Haskell Package Versioning Policy FAQ [DRAFT]🔗

This FAQ is intended answer questions related to aspects commonly being brought up in discussions involving the Haskell PVP.

If you have a question not addressed by the FAQ entries, feel free to post your question in the PVP Issue Tracker.


How does the PVP relate to Semantic Versioning (SemVer)?🔗

Historically, the SemVer specification saw the light of day in late 2009, whereas the first incarnation of the PVP was already conceived 3 years earlier in late 2006.

The basic goals of SemVer and PVP are very similiar, namely, to provide a formal specification for version numbers to make it possible to specify version bounds for dependency management (c.f. Why Use Semantic Versioning?).

The most apparent somewhat superficial difference between SemVer and the PVP is which components of the version number are interpreted as major, minor, and patch-level numerals:

While having a 2-part major component may confuse people used to SemVer, it provides an additional dimension for communicating API changes:

Another important difference between SemVer and PVP is that the PVP doesn’t distinguish between 0.x.y and 1.x.y. SemVer considers the major version zero for initial development and allows the API to change without requiring major version increment. The PVP, however, does not provide for such an exception. This is for historical reasons because Cabal provides a Stability-field in its package meta-data for providing this kind of signalling; Unfortunately, this facility isn’t used consistently and so can’t be relied upon.

Under the PVP, packages with a zero major version provide the same contractual guarantees as versions released with a non-zero major version.

Also, while SemVer allows for appending version tags and/or build metadata (e.g. 1.0.0-alpha+git.5114f85), the PVP does not regulate nor support such additional information in version numbers.

Last but not least, SemVer is mostly language agnostic, while the PVP is designed with Haskell and the needs of the Hackage/Cabal ecosystem in mind, and describes the rules in terms of Haskell’s specific language facilities (module system, name resolution, typeclass instances).

Can we switch to using the more widely established SemVer standard instead of the less known PVP on Hackage?🔗

While this would avoid the initial confusion for new users coming from ecosystems where SemVer has become the standard, it would come at a significant cost for the existing Hackage ecosystem.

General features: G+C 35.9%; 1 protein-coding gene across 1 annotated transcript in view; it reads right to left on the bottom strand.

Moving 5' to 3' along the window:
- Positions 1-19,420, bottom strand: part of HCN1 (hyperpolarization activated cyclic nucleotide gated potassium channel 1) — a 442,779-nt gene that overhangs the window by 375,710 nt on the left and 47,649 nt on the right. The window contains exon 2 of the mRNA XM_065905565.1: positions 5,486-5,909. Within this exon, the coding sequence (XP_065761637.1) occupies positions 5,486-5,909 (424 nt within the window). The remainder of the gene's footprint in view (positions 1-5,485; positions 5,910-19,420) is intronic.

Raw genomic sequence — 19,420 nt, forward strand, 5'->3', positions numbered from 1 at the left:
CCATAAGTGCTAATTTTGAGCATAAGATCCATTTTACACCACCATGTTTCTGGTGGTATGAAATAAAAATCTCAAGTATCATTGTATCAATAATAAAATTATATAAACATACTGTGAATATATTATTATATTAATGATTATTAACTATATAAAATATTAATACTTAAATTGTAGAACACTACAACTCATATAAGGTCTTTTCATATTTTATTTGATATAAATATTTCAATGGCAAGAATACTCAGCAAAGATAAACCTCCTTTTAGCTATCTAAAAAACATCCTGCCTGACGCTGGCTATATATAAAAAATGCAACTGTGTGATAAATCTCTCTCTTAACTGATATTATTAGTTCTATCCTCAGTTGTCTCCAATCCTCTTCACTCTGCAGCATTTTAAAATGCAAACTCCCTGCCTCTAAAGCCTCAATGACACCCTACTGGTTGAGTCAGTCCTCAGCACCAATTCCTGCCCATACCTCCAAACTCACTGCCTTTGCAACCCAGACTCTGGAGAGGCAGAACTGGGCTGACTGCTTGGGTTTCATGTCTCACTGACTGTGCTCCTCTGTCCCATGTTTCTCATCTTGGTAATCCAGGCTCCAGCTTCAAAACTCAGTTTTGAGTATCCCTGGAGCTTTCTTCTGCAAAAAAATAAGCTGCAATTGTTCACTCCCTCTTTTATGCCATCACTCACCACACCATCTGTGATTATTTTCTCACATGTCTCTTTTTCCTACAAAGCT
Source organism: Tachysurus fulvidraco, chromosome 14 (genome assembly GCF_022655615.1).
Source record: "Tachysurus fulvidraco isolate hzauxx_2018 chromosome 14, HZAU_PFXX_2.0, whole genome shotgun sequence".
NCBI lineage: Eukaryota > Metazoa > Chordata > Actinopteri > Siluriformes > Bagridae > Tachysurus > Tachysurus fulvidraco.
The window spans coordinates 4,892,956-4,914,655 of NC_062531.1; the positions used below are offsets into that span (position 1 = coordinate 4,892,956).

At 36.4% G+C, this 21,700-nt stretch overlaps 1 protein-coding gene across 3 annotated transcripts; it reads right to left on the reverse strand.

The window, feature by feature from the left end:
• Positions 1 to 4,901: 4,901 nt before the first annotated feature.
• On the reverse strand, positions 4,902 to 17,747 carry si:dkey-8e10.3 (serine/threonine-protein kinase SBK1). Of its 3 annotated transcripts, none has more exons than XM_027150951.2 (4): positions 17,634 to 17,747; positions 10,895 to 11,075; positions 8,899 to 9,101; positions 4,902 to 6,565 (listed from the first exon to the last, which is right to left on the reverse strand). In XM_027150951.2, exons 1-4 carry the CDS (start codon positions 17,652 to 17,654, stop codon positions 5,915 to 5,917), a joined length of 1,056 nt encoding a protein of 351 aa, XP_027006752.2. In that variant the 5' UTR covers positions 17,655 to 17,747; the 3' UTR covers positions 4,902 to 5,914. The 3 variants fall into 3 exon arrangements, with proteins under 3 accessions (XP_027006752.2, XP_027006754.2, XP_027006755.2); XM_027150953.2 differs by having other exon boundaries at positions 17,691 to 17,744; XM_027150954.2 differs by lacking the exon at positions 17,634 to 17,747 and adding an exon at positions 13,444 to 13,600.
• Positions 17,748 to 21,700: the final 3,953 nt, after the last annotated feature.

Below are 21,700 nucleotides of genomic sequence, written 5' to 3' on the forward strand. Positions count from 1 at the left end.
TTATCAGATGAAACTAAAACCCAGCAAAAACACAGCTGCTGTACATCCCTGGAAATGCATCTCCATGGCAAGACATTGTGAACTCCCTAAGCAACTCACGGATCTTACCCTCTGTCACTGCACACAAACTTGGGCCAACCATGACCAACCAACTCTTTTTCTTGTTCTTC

Most notably, users and tooling would need to know which dependencies follow SemVer and which are still using the PVP scheme.

If it’s to be allowed for a package to switch from PVP to SemVer, one would also need to keep track of the version at which the transition occurred. Also, packages which are still using PVP-style upper bounds would miss out on backward compatible updates during the transition, since a PVP major version upper bound is just a minor version upper bound in the SemVer representation.

Upper bounds🔗

Defining upper bounds requires to know the future, as you can’t know whether a not yet released future version will contain a breaking change.🔗

Of course, the PVP doesn’t provide you with a way to know for sure when compatibility will break; however, the PVP tells you a least upper bound up to which your package is guaranteed (under certain conditions) to remain compatible.

Without the PVP contract, you’d be left with no choice but to constraint your package to versions of dependencies for which you have empirical “known to work” evidence for (or complete control over).

Upper bounds can be inferred by running build bots to determine when breaking changes have been introduced in dependencies.🔗

This assumes that compile-success is equivalent to semantic correctness. While it’s true that a compile failure implies that a breakage has occurred, the inverse is not true in general.

There’s been already a couple of incidents (see next Q) when popular packages changed their semantics without changing their type-signature and thereby caused problems in packages which didn’t have proper PVP-mandated upper bounds in place.